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From "Stirling, Scott" <scott.stirl...@workscape.com>
Subject RE: compiling packages in an explicit order with javac
Date Fri, 21 Nov 2003 19:16:54 GMT
> From: peter reilly [mailto:peter.reilly@corvil.com]
> 
> you should check compilewithwalls in ant-contrib
> it explicitly enforces dependancies between packages.

That's cool.  I will look into that too.
 
> From: Steph Richardson
> >
> > or (c) enforce your explicitly designed dependancies from 
> > the start of the project, keeping you from needing to 
> > analyze them after the fact.

Ha ha, I overlooked that and created a false dichotomy.  Of course this is the right way to
do it.  So far, I haven't been involved in a project able to pull this off 100%.  I'm the
only person in the past 2 companies I've worked at who's used these tools and techniques AFAIK,
and here I haven't been successful in impressing the importance of dependency analysis and
package design on all the right people.

It's amazing (to me) that more engineers aren't tuned into package design concerns and their
importance.  It may be because it originates (I think) with Robert Martin's C++ Report articles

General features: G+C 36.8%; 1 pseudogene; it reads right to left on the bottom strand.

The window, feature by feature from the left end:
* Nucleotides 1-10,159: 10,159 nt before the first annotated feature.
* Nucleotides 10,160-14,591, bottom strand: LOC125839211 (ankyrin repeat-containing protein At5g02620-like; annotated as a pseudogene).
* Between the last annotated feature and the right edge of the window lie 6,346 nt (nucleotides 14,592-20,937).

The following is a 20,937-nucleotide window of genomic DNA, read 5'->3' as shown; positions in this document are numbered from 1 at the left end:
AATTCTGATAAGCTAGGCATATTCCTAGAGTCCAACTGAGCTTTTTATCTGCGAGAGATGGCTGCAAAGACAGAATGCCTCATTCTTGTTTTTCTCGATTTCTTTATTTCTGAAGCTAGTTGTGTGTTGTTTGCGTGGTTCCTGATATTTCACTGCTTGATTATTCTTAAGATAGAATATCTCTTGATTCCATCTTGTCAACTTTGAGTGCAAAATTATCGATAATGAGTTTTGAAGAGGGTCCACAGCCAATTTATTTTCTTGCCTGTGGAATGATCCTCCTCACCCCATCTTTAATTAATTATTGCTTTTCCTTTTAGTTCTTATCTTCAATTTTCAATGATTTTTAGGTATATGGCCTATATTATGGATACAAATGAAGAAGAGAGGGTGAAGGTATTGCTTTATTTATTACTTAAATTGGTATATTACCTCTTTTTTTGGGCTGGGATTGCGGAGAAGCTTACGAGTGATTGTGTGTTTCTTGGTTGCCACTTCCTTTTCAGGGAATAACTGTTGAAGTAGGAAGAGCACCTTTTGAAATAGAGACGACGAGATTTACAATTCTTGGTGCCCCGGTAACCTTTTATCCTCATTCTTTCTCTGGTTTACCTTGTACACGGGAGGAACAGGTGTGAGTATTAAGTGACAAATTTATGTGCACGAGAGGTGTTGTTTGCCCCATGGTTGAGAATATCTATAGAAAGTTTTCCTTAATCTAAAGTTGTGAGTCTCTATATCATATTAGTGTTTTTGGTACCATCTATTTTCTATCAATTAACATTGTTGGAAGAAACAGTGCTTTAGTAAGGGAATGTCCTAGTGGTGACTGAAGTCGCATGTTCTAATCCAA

which predate a lot of the Java folks I've worked with (it predates me too, but somehow I
know about it and they don't).  We have 3 semi-independent dev teams with different managers,
and we have lots of 3rd party dependencies as well as our internal ones.  What's your process
for dealing with managers, developers and other engineers who don't know anything about this
stuff?  Reply offlist if you prefer.

> > Otherwise it seems the best way to do this for now, is 
> > stick with an explicitly coded list of <antcall>'s or 
> > the more terse <foreach> approach.

Maybe that "compilewithwalls" task will help too, or you could emulate whatever it does.

Maven (maven.apache.org) allows you to define project (not package) dependencies explicitly
with their POM descriptor.  If your packages correspond to build projects in some way (e.g.,
each package is in a separate folder with its own build script), then Maven might be a good
fit for you.  I normally don't recommend Maven for anything, but if the Maven concept of a
project fits with your organization, it could be a nice natural fit.

Scott Stirling
Workscape, Inc.

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